HC Deb 16 November 1939 vol 353 cc871-80

Motion made, and Question proposed, "That this House do now adjourn."— [Captain Margesson.]

3.47 p.m.

The Chancellor of the Exchequer (Sir John Simon)

The Prime Minister's gout is much improved and his general health continues excellent. But as he is not coming to the House this week, it falls to me to make the promised statement on the war situation.

During the fortnight that has passed since the Prime Minister made his last statement to the House the most notable development in international affairs has been the communication addressed by Their Majesties the Queen of Holland and the King of the Belgians on 7th November to His Majesty The King, the President of the French Republic, and the German Chancellor. In this communication the two Sovereigns offered their good offices in the hope of avoiding a further extension of the war. In the speech which I delivered on behalf of the Prime Minister at the Mansion House on 9th November I said that His Majesty's Government were in consultation with the Dominions and with our Allies with a view to tendering to His Majesty our advice on the nature of his reply to this bold intervention in the cause of peace. I was obliged to add, however, that past experience did not enable us to be very hopeful of a satisfactory response from the German Chancellor.

Members of the House will now have seen the reply which The King sent to the Queen of Holland and the King of the Belgians on 12th November. In his reply His Majesty expressed appreciation of the spirit of Their Majesties' initiative and the readiness of His Majesty's Governments in this country and in the Dominions to examine any reasonable and assured basis for an equitable peace. His Majesty further stated that His Governments were prepared to give their most earnest consideration to any proposals from Germany of such a character as to afford a real prospect of achieving the purposes for which they had been compelled to enter the war. These purposes had been made clear in the numerous statements of policy which have been made publicly by the Prime Minister and by my noble Friend the Secretary of State for Foreign Affairs. A reply on similar lines, which illustrated the unity of purpose between ourselves and our French Allies, was sent on the same day by the President of the French Republic.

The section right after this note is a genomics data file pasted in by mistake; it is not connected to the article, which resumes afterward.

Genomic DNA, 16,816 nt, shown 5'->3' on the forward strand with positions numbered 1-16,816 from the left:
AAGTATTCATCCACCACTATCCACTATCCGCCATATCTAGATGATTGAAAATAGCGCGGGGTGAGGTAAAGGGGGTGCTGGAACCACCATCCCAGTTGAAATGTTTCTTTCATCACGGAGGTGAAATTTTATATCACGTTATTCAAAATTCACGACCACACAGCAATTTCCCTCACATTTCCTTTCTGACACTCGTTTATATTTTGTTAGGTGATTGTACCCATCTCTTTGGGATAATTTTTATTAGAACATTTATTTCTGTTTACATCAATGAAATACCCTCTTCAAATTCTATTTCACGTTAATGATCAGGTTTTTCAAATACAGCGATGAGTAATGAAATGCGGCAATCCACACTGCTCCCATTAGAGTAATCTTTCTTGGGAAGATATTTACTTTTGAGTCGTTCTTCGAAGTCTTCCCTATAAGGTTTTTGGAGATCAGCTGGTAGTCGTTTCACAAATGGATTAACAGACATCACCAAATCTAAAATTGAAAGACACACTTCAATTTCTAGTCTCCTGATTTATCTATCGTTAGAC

The misleading references to British policy in the German Chancellor's address at Munich on 9th November, coupled with the misrepresentation by German propaganda of the British and French replies as a refusal of the: Dutch and Belgian peace initiative, did not indicate that the German reply was likely to open the door to a peaceful and satisfactory settlement. The official German News Agency has now published a statement that Herr von Ribbentrop yesterday informed the Belgian Ambassador and the Netherlands Minister in Berlin, in the name of the Fuhrer, that, after the blunt rejection of the peace move by Britain and France, the German Government considered the matter closed. Hon. Members will have noticed the reports in the Press to the effect that no formal reply to Their Majesties is to be made by the German Government.

The past week has also been marked by the recurrence of rumours of German aggressive intentions against the Netherlands or Belgium. The presence of large concentrations of German troops on the Dutch and Belgian frontiers and the opening of a threatening campaign in the German Press presented a pattern all too familiar to a world which has grown accustomed to seeing in such signs the immediate forerunners of German invasion. There could, therefore, be no surprise at the general reluctance shown throughout the world to accept at their face value the pacifying statements of a purely general nature put out from Germany. On the other hand, there could be no desire anywhere—and least of all in this country—to exaggerate the significance of these reports. On 13th November the official German News Agency broadcast a statement that Germany intended to continue to respect the neutrality of the Netherlands and Belgium as long as Great Britain and France did so, and as long as Belgium and the Netherlands showed themselves capable of strictly preserving that neutrality. On the same day the Netherlands Prime Minister broadcast a statement to the effect that his Government had no immediate reason to fear a breach of its neutrality, and that the precautionary measures recently taken by them had been necessary to keep pace with the increased tension in Western Europe. The relaxation in tension which has followed upon these statements is a satisfaction to His Majesty's Government who, I need hardly say, have every intention, in accordance with the consistent policy of this country, of continuing to respect the neutrality of the Netherlands and of Belgium.

Other developments during the past fortnight have strengthened the position of the Allies. In particular, the United States have, by their recent legislation, restored to us the right to purchase the abundant supplies which they are able to offer us.